The newly released 2022 Report on Government Services highlights that government funding for private schools rose $3,338 per student between 2009-10 and 2019-2 compared to just $703 per student for public schools. This is inclusive of Commonwealth and state funding, adjusted for inflation.
Analysis of the report shows that over the last decade, the amount of public funding going to private schools has increased five times more than the amount actually going to public schools.
Economist and National Convenor of public school advocacy group Save our Schools,
He writes: “Much higher proportions of students in public schools have their learning hindered by inadequate resources. Nearly one-quarter of public secondary school students have their learning hindered by a shortage of teachers and one-fifth by inadequately qualified teachers, generally reflected in the high proportion of teachers having to teach out-of-field. There are vast differences in the quality of school infrastructure.
Public schools do the heavy lifting in our education system. They enrol 80% or more of disadvantaged students – low SES (80%), Indigenous (84%), extensive disability (86%), and remote area students (82%). Also, over 90% of the most disadvantaged schools are public schools.”
The Morrison government was quick to release a defensive statement in the wake of report findings becoming public. Acting Minister for Education and Youth, Stuart Robert said:
“We are investing record funding of $315.2 billion for all schools between 2018 and 2029 under the Quality Schools package. A record $24.8 billion will be invested in schools this year, and a further record $26.4 billion is expected next year. Since we came to Government in 2013, funding across all schools has increased by 91.2 per cent. Government schools have seen the biggest Commonwealth funding increase, with funding growing by 115.3 per cent since 2013.”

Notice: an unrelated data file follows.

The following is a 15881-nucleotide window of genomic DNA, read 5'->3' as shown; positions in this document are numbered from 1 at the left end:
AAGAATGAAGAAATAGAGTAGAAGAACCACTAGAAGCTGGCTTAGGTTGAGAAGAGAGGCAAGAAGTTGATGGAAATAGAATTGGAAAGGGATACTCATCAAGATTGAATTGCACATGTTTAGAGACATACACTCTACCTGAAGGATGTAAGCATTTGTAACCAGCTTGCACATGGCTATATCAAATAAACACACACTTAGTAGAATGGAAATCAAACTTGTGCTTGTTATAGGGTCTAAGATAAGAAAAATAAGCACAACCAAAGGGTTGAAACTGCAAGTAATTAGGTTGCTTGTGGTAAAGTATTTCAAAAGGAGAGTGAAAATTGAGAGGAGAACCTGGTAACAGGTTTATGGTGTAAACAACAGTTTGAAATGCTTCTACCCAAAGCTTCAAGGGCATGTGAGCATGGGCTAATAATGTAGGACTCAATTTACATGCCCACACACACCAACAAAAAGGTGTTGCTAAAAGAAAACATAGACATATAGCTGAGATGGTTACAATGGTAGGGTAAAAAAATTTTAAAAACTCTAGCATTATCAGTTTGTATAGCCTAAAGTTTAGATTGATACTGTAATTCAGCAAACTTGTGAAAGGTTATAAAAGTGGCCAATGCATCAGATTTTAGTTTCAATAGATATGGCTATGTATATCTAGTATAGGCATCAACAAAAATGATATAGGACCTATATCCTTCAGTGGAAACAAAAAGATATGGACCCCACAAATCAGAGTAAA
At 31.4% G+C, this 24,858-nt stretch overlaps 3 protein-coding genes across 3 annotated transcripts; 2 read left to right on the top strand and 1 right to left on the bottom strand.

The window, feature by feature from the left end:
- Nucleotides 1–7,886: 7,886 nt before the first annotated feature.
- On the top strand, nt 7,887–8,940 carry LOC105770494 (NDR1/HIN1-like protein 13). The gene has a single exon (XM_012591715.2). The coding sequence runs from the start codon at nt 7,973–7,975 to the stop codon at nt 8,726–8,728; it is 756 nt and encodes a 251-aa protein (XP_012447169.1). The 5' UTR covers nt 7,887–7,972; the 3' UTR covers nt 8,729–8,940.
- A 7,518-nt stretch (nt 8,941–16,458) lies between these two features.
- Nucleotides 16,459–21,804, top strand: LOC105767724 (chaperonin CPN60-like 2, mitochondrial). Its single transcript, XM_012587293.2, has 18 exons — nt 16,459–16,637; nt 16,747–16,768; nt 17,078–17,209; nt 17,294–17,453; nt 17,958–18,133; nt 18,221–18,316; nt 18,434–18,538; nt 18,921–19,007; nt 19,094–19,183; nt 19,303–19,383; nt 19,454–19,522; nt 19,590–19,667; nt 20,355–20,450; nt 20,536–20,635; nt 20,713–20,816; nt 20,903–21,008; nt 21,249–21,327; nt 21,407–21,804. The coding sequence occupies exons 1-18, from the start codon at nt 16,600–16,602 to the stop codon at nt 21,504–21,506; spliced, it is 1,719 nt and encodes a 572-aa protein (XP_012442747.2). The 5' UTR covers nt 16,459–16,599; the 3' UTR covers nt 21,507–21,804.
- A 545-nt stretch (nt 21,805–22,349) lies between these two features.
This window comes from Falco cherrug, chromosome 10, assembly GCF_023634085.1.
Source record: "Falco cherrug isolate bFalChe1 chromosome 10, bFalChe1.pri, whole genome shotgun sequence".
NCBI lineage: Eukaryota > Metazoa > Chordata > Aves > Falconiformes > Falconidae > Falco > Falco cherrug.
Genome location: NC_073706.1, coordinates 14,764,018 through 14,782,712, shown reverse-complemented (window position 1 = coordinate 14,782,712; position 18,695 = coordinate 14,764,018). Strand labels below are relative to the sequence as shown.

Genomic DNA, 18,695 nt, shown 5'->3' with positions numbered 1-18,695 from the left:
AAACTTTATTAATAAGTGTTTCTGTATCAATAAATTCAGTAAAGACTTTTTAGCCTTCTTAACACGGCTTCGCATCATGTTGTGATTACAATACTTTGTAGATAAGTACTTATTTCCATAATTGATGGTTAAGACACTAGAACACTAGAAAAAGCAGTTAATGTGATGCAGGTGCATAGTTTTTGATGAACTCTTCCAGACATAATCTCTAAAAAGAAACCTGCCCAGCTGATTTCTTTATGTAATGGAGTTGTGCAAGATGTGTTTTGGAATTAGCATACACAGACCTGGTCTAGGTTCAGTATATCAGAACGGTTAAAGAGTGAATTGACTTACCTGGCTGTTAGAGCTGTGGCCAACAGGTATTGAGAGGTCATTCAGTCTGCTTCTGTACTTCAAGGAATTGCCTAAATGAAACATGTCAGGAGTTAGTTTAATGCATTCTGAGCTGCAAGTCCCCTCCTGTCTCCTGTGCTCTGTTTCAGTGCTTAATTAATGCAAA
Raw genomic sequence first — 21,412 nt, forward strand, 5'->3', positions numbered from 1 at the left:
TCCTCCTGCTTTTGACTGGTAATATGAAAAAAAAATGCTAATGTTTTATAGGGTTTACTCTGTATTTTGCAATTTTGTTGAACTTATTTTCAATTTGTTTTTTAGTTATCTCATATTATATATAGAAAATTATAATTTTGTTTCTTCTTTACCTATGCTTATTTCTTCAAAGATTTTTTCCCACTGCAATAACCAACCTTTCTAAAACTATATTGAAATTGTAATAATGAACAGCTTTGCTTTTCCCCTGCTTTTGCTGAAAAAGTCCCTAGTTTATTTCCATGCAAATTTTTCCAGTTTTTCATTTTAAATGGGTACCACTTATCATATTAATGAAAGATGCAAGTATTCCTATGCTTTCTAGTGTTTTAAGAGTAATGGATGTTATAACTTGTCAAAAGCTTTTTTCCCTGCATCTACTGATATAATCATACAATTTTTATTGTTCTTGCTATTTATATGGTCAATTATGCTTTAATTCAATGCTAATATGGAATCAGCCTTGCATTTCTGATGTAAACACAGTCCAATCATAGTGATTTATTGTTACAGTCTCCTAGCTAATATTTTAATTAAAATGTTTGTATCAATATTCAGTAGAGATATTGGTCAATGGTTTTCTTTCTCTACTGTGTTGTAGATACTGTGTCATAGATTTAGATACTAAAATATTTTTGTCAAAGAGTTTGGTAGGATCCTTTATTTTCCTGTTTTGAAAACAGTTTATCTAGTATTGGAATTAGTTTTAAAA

However, Cobbold told The Guardian these figures can be misleading: “when you take account of inflation, the funding hasn’t kept up with costs, so that means they’ve been cutting the real resources in public schools – and this has been happening for a decade right across the states,” he said.
This report emerges following shocking news from WA that reveals 24 of the state’s wealthiest private schools profited from JobKeeper payments in 2020, pulling in a combined total of $77 million.
WAtoday has been gathering financial reports from schools across the state as they become public, noting that “only 24 of the schools’ reports disclosed what proportion of their government funding was JobKeeper” and “with almost 300 WA private schools obscuring this information, the $77 million detailed is likely a drop in the bucket”.